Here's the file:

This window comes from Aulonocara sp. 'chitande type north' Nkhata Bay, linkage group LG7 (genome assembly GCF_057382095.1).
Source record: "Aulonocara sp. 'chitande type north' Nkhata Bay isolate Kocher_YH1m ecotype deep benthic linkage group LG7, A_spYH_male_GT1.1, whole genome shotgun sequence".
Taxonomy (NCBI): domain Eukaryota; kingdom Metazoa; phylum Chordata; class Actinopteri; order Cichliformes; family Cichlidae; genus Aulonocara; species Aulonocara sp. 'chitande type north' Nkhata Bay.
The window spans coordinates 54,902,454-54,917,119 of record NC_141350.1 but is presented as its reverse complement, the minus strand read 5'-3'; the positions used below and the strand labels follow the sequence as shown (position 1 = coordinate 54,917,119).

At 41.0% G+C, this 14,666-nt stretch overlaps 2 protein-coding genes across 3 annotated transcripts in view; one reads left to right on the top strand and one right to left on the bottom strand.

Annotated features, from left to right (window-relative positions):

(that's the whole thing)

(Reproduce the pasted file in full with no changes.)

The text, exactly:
This window comes from Aulonocara sp. 'chitande type north' Nkhata Bay, linkage group LG7 (genome assembly GCF_057382095.1).
Source record: "Aulonocara sp. 'chitande type north' Nkhata Bay isolate Kocher_YH1m ecotype deep benthic linkage group LG7, A_spYH_male_GT1.1, whole genome shotgun sequence".
Taxonomy (NCBI): domain Eukaryota; kingdom Metazoa; phylum Chordata; class Actinopteri; order Cichliformes; family Cichlidae; genus Aulonocara; species Aulonocara sp. 'chitande type north' Nkhata Bay.
The window spans coordinates 54,902,454-54,917,119 of record NC_141350.1 but is presented as its reverse complement, the minus strand read 5'-3'; the positions used below and the strand labels follow the sequence as shown (position 1 = coordinate 54,917,119).

At 41.0% G+C, this 14,666-nt stretch overlaps 2 protein-coding genes across 3 annotated transcripts in view; one reads left to right on the top strand and one right to left on the bottom strand.

Annotated features, from left to right (window-relative positions):